Company head John Ueberroth was trying to replicate this success on the leisure side of the market. CTN began an associates program from U.S. agencies in 1984. The number of participating agencies exceeded 600 in 1990. Ask Mr. Foster acquired Don Travel Service Inc. in 1986. This regional agency based in New York had annual sales of about $200 million.
Northwest and TWA's PARS computer reservations system was installed in 80 Ask Mr. Foster offices in early 1988. Carlson acquired Gelco Travel Management Service Inc., a unit of GE Capital, in the same year. Gelco, a $250 million travel company with 660 employees, was folded into Ask Mr. Foster.
Going Global in the 1990s
In 1990, Carlson Travel acquired a 76 percent interest in the A.T. Mays travel agency chain, the fourth-largest in the United Kingdom. A.T. Mays had more than 300 offices, more than 2,400 employees, and annual revenues of $576 million. It was eventually renamed Carlson Worldchoice. Mays was Carlson's first major overseas acquisition. A wave of consolidation had begun among travel agencies in the United States and United Kingdom.
The Ask Mr. Foster name was retired in April 1990, replaced by that of Carlson Travel Network. The new name conveyed both the connection to the Carlson-owned restaurants and hotels as well as the existence of a global distribution network. Also in 1990, operations at the company were restructured into commercial and retail sides, while computing and accounting operations were centralized at its Minneapolis headquarters. Carlson had acquired a company specializing in travel management software, CompuCheck Corp. Carlson Travel Network's system-wide revenues rose 42 percent to $5.1 billion in 1990.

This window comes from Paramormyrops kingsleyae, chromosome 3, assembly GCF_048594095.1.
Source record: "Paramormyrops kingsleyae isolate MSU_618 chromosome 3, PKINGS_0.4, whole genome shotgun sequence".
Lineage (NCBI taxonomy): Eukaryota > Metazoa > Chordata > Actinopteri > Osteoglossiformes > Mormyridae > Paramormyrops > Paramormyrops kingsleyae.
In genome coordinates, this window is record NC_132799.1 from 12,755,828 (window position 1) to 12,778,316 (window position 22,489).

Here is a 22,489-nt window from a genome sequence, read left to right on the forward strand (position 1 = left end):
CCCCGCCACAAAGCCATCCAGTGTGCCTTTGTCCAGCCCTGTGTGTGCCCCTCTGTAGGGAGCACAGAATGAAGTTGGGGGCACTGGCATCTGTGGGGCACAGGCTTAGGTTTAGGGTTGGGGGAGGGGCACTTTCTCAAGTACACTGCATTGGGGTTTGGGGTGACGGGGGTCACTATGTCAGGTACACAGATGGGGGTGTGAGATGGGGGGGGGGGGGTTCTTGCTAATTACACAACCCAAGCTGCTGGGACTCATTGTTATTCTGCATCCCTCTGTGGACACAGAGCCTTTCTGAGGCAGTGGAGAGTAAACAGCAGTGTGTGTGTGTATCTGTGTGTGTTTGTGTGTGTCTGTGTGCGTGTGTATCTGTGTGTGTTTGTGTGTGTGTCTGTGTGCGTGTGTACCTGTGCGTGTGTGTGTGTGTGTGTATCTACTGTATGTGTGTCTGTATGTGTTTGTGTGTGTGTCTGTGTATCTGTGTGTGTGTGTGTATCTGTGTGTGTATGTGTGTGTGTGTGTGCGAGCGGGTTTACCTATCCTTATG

Travis Tanner was named president of Carlson Travel Group, which included the Carlson Travel Network, in January 1993. He was returning to the unit after four years as head of Walt Disney Travel Co. Carlson Travel Network soon underwent a restructuring aimed at delegating more decision-making to local and regional offices. The unit had about 6,000 employees at the time.
The next year, in March 1994, Carlson Travel announced the merger of its business travel operations with those of Paris-based Wagonlit Travel (Compagnie Internationale des Wagon-Lits et du Tourisme), a unit of the Accor Group SA, a French tourism and business service conglomerate that also owned Novotel, Sofitel, and Motel 6 hotels and car rental agencies. Accor was the largest travel and hospitality company operating outside the United States.